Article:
The Sound Relationship House: Build Love Maps

Love Maps help you develop greater personal insight and a more detailed understanding of each other’s life and world.

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Love Maps help you develop greater personal insight and a more detailed understanding of each other’s life and world.

Love Maps help you develop greater personal insight and a more detailed understanding of each other’s life and world.

One of the most significant theories created by The Gottman Institute is the Sound Relationship House. In Dr. John Gottman’s book “The Seven Principles for Making Marriage Work,” those seven principles are connected to each level or floor of the Sound Relationship House. Those levels are:

  1. Build Love Maps
  2. Share Fondness and Admiration
  3. Turn Towards Instead of Away
  4. The Positive Perspective
  5. Manage Conflict
  6. Make Life Dreams Come True
  7. Create Shared Meaning

And the two walls holding up the house are trust and commitment, which are essential to all relationships. The first level of the Sound Relationship House is Build Love Maps. The principle of building Love Maps is simply this: knowing the little things about your partner’s life creates a strong foundation for your friendship and intimacy.

Why Love Maps are so important

The research found that emotionally intelligent couples are intimately familiar with each other’s worlds. This is having a richly detailed Love Map: the term for that part of your brain where you store all the personally important information about your partner’s life.

These couples made plenty of cognitive room in their minds for their relationship. They remember the major events in each other’s histories, and they keep updating their information as the facts and feelings of their spouse’s world change. They know each other’s goals in life, worries, and dreams. Without such a love map, you can’t know your partner.

From knowledge springs not only love, but the fortitude to weather marital storms. Couples who have detailed love maps of each other’s worlds are far better prepared to cope with stressful events and conflict. Partners who are already are intently aware of what each other are feeling and thinking aren’t as thrown off course by changes and stress in each other’s lives. But if you don’t start off with a deep knowledge of each other, it’s easy for your relationship to lose its way when your lives shift with the challenges and stressors that come to you over time.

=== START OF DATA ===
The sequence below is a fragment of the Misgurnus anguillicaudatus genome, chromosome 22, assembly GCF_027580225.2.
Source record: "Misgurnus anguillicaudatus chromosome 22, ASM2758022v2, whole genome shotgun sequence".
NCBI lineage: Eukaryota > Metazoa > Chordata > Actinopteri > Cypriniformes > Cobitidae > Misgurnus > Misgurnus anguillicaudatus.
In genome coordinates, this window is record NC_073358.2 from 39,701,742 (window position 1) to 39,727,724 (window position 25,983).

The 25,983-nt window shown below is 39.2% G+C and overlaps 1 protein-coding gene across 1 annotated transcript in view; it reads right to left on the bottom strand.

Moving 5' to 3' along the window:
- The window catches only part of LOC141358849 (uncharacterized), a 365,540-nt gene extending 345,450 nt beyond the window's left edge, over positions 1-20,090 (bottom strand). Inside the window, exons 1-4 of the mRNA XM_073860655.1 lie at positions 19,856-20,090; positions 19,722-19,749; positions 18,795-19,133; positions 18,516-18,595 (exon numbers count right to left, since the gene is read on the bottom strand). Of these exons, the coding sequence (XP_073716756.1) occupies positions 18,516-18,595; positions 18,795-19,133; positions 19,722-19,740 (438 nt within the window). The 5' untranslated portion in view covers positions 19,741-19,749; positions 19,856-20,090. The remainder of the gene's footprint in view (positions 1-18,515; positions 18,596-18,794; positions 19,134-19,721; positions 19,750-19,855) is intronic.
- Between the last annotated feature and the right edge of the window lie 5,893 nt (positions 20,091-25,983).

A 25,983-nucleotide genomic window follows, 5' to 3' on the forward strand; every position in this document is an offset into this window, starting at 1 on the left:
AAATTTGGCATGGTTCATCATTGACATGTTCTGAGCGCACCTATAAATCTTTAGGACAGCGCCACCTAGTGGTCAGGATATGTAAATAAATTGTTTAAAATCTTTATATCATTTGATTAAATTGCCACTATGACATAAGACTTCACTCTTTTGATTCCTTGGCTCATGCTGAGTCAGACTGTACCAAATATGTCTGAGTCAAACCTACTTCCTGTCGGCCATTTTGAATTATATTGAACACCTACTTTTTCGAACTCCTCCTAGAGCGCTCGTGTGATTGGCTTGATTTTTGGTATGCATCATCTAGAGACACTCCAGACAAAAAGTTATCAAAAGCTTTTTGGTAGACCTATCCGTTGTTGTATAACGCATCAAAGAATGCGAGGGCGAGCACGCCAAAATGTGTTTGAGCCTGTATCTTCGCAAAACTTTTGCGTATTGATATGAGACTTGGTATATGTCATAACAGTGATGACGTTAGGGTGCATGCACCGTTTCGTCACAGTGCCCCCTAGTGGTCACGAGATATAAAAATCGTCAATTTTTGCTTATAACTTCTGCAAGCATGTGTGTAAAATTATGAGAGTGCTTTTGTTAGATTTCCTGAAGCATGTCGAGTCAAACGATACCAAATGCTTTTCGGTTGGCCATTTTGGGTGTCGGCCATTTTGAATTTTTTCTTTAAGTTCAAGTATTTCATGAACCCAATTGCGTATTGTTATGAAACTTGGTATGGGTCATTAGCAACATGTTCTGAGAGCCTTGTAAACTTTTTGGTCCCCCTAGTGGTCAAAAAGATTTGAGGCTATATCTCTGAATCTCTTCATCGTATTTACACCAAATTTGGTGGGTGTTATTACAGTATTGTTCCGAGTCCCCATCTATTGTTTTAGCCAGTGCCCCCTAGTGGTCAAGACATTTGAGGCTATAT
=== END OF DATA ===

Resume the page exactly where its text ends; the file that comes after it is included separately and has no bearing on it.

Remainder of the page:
How to build Love Maps

Start creating and strengthening your Love Maps today. Try to answer the following questions about each other and find out how much you know about your partner’s world.

Love Map Exercise:

  • Name your partner’s two closest friends.
  • What was your partner wearing when you first met?
  • Name one of your partner’s hobbies.
  • What stresses your partner right now?
  • Describe in detail what your partner did today or yesterday.
  • What is your partner’s fondest unrealized dream?
  • What is one of your partner’s greatest fears or disaster scenarios?
  • What is my favorite way to spend an evening?
  • What is one of your partner’s favorite ways to be soothed?
  • Name a person your partner dislikes.
  • What is your partner’s ideal job?
  • What medical problems does your partner worry about?

Asking these questions will help you develop greater personal insight and a more detailed “map” of each other’s lives and worlds. However, getting to know your partner better is an ongoing process. Updating your love maps regularly together by sitting down and catching up. Remember, the more you know about each other, the more you feel a strong connection, and the more profound and rewarding your relationship will be.


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Ellie Lisitsa is a former staff writer at The Gottman Institute and editor for The Gottman Relationship Blog.